"Whatever you think you can do, or believe you can do, begin it, because action has magic, grace, and power in it." Goethe


Parents as Partners in the Classroom

“Is the start of school always like this?” one of my interns asked this week.
Short answer: no.

First week down…and what a week it was.
Classroom management has always been my one of my strong points, but times are changing in the schools these days.
I’m trying to hold the line, but
I am appalled at the lack of respect for adults as well as other children…from children as well as some parents.
This week, I have been cursed at (by a four year old!), received three rude notes because parents didn’t like the district approved school supply list, had a desk pushed at me, and witnessed a variety of responses including eye rolls, smacking, and muttering.
Am I mad? Yes. I’m mad because about half of my class acts beautifully. They come in, interact, are polite, and they should not have to witness this day after day. None of us should.
So. I decided to let go of some teaching time and get on the phone the minute an issue came up today.
My interns and I had a fair day–not great, but better. We accomplished a lot with our students. We even ended the day with poetry…a good way to say goodbye on a Friday afternoon.
However, we also stopped instruction several times to redirect children, to practice routines and procedures, to call parents.
This has become the “normal” of teaching for many of us. I don’t like it when my teaching is interrupted.
Luckily, most of the parents I talked to today agree. They don’t like it either. Some vowed to take care of issues this weekend. Others came to the school and took care of it then and there. We need more of that.
One parent informed me her child was not having an issue at all. Someone else was causing the problem. Funny how she could know that without hearing the story or being here.
Parent communication is critical in today’s teaching world. Teaching truly is a partnership.
As I often remind my interns and students, “I do not have time to make up lies about little children.”
I know this: I am a good teacher and I will have a great year with those children who choose to be respectful and follow the expectations of our class.
The others are welcome to find another place to go…and no teacher in my hall is a taker. We are united in fourth grade and we are calling our supportive parents to join us.
There is strength in numbers, and we are determined to help one another so that our children can learn in the best setting.
I dare anyone to get in my way.

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Weekly Photo Challenge: Urban

This week’s challenge really WAS a challenge… because I’m a country girl, but I remembered this shot from a couple of weeks ago. My daughter and I were downtown having lunch and I stopped to take this photo.
This old building holds many memories for me because there was a bakery in one section of it when I was a child. I remember sugar cookies on on doily lined plates, cases of birthday cakes, the smell of fresh bread.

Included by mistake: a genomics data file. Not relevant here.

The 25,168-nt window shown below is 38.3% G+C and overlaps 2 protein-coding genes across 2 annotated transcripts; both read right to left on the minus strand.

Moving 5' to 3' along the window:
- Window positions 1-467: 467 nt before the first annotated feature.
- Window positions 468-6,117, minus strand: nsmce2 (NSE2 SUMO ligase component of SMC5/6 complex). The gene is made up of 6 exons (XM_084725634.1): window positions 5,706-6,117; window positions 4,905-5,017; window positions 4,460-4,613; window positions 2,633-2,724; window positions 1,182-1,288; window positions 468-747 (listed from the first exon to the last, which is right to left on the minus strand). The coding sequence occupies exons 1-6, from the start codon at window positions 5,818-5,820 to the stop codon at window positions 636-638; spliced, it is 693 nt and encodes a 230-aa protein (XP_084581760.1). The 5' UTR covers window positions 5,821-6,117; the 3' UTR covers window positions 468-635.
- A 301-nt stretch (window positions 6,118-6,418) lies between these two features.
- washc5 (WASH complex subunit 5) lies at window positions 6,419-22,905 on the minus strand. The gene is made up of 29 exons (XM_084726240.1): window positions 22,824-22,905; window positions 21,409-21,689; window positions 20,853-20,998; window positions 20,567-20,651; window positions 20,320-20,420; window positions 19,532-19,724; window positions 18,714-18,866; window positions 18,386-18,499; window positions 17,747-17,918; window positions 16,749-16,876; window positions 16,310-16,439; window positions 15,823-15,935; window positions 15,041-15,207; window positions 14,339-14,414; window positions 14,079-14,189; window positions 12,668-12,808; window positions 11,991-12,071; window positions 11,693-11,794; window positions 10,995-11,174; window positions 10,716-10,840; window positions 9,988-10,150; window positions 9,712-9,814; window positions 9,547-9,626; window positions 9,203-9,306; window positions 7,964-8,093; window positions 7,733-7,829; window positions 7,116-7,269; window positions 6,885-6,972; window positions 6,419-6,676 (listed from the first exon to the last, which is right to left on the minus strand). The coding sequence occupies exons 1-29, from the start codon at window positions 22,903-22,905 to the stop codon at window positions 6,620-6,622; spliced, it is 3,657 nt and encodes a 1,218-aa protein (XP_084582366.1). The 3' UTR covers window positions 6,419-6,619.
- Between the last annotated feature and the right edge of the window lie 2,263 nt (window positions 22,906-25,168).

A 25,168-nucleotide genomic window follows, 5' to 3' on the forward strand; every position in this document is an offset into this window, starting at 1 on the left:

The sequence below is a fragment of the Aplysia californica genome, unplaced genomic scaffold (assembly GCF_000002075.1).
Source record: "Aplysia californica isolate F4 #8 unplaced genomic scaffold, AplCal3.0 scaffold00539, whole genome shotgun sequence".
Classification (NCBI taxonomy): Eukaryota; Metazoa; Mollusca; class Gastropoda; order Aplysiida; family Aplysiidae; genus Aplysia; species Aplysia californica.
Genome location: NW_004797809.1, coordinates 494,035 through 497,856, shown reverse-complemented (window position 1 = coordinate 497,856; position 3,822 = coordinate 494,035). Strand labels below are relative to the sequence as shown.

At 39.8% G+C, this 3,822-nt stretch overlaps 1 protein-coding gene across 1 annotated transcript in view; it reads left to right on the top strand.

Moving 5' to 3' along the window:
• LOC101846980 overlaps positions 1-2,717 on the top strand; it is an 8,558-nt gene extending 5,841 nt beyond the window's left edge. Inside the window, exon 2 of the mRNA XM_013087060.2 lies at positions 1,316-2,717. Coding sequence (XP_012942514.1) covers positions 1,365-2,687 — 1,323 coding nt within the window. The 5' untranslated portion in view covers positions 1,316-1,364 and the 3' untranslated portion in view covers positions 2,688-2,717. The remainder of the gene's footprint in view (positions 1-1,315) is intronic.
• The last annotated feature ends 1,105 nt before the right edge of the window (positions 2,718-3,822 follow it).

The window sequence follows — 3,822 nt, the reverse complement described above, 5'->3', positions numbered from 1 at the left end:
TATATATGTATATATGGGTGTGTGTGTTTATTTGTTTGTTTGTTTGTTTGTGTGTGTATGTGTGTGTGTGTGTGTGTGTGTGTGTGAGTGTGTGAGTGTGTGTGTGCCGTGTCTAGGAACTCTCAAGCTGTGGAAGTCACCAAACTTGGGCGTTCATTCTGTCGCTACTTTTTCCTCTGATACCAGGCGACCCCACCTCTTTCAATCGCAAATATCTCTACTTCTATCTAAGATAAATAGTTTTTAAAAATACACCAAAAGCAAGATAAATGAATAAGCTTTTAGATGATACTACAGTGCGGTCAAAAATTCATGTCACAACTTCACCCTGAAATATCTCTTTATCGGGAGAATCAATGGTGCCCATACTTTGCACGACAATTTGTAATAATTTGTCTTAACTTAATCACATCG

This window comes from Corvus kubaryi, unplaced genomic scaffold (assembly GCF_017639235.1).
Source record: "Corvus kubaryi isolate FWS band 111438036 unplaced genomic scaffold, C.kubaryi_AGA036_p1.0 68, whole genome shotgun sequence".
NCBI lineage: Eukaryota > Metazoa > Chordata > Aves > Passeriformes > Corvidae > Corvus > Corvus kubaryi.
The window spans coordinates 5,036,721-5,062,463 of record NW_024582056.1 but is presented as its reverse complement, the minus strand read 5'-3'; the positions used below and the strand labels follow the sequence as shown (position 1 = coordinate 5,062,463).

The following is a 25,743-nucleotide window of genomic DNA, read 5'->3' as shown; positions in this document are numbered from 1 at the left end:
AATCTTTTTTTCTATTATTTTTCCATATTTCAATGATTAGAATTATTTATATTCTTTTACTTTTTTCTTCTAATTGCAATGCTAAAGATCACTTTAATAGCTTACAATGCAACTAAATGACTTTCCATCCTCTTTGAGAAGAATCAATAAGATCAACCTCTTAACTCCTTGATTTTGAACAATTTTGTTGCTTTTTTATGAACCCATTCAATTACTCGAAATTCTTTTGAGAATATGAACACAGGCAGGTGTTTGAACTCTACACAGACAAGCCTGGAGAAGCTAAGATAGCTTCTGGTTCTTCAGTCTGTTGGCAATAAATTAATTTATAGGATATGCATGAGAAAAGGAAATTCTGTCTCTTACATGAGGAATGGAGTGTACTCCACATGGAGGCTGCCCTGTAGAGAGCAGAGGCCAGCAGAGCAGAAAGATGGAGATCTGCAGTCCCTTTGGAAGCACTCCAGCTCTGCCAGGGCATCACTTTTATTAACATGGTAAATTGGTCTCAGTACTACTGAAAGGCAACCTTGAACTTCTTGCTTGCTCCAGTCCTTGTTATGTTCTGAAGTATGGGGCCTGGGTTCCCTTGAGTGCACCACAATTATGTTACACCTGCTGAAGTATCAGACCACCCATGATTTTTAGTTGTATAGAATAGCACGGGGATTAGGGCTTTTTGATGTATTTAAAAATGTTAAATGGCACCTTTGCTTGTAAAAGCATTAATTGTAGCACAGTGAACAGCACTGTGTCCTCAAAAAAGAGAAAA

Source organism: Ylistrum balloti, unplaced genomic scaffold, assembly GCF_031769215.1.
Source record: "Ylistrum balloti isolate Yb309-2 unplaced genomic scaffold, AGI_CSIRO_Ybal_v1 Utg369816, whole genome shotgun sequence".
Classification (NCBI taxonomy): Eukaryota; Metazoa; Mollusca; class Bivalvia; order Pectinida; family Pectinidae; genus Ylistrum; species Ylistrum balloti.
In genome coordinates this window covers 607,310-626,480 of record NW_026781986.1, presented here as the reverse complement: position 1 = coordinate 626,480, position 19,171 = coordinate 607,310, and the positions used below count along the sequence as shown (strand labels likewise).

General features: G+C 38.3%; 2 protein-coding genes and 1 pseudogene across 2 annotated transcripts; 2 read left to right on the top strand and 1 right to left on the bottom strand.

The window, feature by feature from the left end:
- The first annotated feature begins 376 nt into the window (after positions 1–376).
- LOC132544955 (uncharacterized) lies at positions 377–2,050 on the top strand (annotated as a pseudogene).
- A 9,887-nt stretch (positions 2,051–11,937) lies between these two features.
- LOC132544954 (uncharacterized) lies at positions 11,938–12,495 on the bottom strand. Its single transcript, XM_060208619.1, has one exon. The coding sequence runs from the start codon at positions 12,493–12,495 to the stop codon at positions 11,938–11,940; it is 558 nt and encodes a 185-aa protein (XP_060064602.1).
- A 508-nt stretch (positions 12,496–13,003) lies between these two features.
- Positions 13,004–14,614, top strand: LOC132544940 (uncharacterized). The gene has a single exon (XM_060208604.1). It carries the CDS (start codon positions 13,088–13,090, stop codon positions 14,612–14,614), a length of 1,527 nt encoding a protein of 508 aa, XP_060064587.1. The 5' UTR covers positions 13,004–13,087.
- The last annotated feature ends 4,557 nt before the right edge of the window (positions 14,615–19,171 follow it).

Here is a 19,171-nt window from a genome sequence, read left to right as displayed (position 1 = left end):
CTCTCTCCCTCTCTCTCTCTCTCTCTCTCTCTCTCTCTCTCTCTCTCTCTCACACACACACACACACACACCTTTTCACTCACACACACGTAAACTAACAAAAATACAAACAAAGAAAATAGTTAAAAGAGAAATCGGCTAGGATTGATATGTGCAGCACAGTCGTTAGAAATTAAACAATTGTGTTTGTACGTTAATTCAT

On the top floor is where my grandfather was a tailor in the 1920s. I never knew him, but I have the desk that was in his shop. I need to research the history, but that day I just knew I needed to get the shot. Now I know why!


The Power to Change a Life

I was going to blog today about a writing lesson, but I’m saving it for one day next week. Tonight, I started teaching a Children’s Literature class at our local university, and a conversation there is on my mind.

One of the students, a Biology major,  asked me if my mother-in-law used to be a teacher. It turns out she was his fifth grade science teacher in 1993 or 1994. He credits her with changing his life. Changing his life. In fifth grade.

He went on to tell me about the experiments she did with the class, and he explained to me in great detail about one she helped them perform that had to do with Palmolive dishwashing liquid and paper, and how “she lit a match right in the room to show us what smoking would do to our lungs.”

I can’t wait to call her tomorrow and talk to her about this young man. He hopes she will remember him. He wants to know next week what she said.

I already know she will remember him. She’ll have a story to tell me about him, every bit as detailed as the one he told me.

Do you know the power a teacher has? The power to change a life. In fifth grade.

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Teaching Tip: Expect the Unexpected

“Chaos in the world brings uneasiness, but it ...

“Chaos in the world brings uneasiness, but it also allows the opportunity for creativity and growth.”Tom Barrett (Photo credit: katerha)

Wow. How in the world could I forget how the first days of school tend to be? Well, here I am on a path with 37 (yes, 37) new fourth graders. In a room that seats 22 comfortably. I was told today that I will probably get one more student, but absolutely no more than that. Hmmm.